Workers Compensation Lawyer in Atlanta

Some people work for decades for the same employer. They are always on time, work hard, do anything that is asked of them, but unfortunately, when a worker gets injured in the workplace, everything can change. In fact, the Bureau of Labor Statistics (BLS) has indicated that there were 5,190 fatal workplace injuries in 2016 alone. Moreover, the BLS found that nearly 3 out of every 100 workers in the United States experience a non-fatal workplace injury.

If you have been injured in the workplace, you will face a number of different challenges such as lost wages, medical expenses, and uncooperative employers, but the law allows you to collect certain benefits through your employer’s workers’ compensation insurance to help you through this difficult time. However, your employer or their insurance company might try to mislead you or keep you uninformed as to what you are entitled to by law, but an experienced workers’ compensation attorney will guide you through the legal process while fighting for the benefits you deserve.

Workers’ Compensation Law in Georgia

Most states have their own workers’ compensation system that has been created by statute. Every year statutes can be changed or modified, and the laws governing Georgia’s workers’ compensation system are codified in O.C.G.A. Title 34, Chapter 9. These statutes outline exactly what benefits an injured worker is entitled to by law.

Like many states, Georgia is a “no-fault” workers’ compensation state. Meaning, an employee and their employer are afforded the same rights and entitlements, regardless of how or who caused the employee to get injured.

Workers CompensationCan I Sue My Employer for a Workplace Injury?

The workers’ compensation system is the exclusive remedy to seek compensation for a workplace injury, pursuant to O.C.G.A. §34-9-11. This means you are prohibited from suing your employer for a workplace injury in a traditional civil court of law. However, this statute only covers workplace injuries, and it does not prohibit you from suing your employer in connection with an employment law claim, such as discrimination, nor does it prohibit you from seeking civil remedies from any third party that might have caused the accident.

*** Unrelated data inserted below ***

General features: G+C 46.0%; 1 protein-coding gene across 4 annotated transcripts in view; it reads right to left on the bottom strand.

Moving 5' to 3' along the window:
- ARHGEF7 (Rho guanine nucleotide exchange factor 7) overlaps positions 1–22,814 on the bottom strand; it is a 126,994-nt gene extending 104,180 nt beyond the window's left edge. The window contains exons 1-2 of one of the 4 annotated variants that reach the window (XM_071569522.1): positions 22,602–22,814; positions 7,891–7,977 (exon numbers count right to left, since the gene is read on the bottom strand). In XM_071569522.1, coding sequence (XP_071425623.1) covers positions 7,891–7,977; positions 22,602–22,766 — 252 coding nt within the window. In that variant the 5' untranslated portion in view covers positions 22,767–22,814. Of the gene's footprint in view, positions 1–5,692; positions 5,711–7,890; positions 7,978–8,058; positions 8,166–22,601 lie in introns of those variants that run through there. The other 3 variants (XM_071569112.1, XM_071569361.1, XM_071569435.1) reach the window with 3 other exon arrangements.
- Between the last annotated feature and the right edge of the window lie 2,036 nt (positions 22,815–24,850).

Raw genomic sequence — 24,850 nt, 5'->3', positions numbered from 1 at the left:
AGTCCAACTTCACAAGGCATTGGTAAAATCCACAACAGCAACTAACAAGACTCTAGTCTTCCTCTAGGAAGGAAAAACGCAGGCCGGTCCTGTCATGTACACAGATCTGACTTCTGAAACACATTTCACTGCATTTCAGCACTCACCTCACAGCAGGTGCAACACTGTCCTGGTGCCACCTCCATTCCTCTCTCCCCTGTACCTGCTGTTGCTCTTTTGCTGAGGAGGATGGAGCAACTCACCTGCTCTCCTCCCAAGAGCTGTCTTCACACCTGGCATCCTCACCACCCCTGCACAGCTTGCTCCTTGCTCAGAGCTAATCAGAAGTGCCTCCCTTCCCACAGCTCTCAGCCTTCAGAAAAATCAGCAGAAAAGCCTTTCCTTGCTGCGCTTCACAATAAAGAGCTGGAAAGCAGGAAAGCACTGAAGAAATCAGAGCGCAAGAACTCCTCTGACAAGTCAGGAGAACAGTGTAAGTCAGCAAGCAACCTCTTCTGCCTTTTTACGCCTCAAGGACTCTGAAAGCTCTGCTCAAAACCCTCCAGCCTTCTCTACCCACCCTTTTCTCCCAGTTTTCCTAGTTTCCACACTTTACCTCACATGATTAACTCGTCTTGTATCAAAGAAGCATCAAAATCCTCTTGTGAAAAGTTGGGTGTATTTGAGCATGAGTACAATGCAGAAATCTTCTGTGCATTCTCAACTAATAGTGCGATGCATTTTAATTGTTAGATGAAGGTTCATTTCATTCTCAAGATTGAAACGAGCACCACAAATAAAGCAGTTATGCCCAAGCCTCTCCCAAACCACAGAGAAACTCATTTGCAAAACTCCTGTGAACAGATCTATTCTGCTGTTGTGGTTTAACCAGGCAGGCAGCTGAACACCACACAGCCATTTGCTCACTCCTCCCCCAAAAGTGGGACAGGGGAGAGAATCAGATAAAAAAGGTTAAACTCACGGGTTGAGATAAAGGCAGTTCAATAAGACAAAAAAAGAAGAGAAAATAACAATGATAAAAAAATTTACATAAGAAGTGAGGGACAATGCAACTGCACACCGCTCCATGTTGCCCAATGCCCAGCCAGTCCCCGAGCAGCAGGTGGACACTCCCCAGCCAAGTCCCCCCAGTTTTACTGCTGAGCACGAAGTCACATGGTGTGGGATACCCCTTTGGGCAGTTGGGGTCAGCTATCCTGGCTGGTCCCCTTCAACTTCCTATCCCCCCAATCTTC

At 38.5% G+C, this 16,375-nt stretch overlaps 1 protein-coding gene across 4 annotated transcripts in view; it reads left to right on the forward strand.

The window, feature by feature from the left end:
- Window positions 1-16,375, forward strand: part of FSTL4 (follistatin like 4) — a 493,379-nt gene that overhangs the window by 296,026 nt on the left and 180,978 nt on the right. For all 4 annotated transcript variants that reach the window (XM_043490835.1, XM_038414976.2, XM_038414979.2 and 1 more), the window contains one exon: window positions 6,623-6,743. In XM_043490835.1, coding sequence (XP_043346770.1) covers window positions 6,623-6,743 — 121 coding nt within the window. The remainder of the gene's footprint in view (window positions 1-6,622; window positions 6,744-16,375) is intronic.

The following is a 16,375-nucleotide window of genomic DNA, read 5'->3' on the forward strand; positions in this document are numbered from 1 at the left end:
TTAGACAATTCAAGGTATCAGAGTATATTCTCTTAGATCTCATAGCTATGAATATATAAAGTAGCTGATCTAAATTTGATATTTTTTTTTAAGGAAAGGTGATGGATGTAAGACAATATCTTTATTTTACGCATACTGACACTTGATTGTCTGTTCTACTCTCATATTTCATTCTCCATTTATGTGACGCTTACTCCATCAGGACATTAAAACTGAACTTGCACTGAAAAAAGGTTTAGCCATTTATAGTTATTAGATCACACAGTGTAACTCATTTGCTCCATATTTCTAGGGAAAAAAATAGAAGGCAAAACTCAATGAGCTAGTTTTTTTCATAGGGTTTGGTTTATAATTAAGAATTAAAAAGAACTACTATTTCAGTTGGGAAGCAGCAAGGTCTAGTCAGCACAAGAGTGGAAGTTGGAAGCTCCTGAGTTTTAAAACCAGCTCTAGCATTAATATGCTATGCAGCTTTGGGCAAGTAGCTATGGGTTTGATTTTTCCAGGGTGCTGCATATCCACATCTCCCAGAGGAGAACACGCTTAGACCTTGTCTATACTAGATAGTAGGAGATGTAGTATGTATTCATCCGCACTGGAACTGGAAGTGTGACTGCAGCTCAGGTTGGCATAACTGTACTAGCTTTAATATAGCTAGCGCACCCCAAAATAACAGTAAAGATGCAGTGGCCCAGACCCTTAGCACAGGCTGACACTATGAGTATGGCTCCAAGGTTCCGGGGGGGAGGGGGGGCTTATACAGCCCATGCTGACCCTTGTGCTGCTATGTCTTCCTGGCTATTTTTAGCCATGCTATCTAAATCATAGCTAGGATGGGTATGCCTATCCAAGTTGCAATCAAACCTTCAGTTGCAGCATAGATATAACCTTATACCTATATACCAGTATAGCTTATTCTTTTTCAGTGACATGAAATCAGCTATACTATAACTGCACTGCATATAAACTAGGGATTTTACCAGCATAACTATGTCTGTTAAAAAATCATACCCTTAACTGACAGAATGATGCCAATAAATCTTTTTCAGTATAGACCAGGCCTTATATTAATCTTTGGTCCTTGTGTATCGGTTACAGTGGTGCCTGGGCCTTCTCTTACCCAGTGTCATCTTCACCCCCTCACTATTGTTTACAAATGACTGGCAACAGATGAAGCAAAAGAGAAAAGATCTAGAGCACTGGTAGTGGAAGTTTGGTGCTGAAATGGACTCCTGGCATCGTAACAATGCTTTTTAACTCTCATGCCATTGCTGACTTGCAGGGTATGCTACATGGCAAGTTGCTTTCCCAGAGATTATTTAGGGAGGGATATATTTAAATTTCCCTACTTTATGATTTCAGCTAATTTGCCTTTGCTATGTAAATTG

Who Pays for my Medical Bills?

Georgia law requires the workers’ compensation carrier or employer, if self-insured, to cover the cost of all authorized medical care. This includes appointments with your doctor, medication, surgeries, and reimbursement for mileage when you drive to the doctor’s office.

Can I Collect Lost Wage Benefits?

If you have been injured at work, one of the most debilitating aspects of your injury is the loss of your income. Some injuries are so severe that you cannot work at all. Others are debilitating enough to warrant your employer offering you work in a light duty capacity, because your doctor has indicated that you can perform some work with physical limitations on your activities. In both of these scenarios, you would normally be entitled to lost wage benefits.

Temporary Partial Disability Benefits

If you are physically capable of performing work within the physical limitations given to you by your doctor, your employer can offer you a light duty position within your physical restrictions. However, if you are making less money in a light duty position due to fewer hours or less pay, the insurance carrier could be obligated to pay you temporary partial disability benefits (TPD).

These benefits are paid to compensate you for the loss of income you’re experiencing due to being in a light duty capacity. Moreover, you need to keep track of how much you are being paid by your employer and speak with a workers’ compensation attorney to ensure that you’re being paid correctly by the insurance company.

TemporarTotal Disability Benefits

If you doctor has stated that you are not physically able to work or your employer cannot offer you a light duty position during the recovery process, you could be entitled to temporary total disability benefits (TTD), which is paid at a higher rate than TPD benefits. An injured worker’s  pay is normally an area where mistakes are made frequently, which is why you should always consult with a workers’ compensation attorney if you believe you are not being paid correctly.

At Cambre and Associates, our workers’ compensation attorney will explain your rights, ensure that you are being paid correctly, and give you legal guidance on how you should proceed with your claim. The workers’ compensation system can be complex, but our attorneys are dedicated to helping you succeed. Call our office today for a free consultation.

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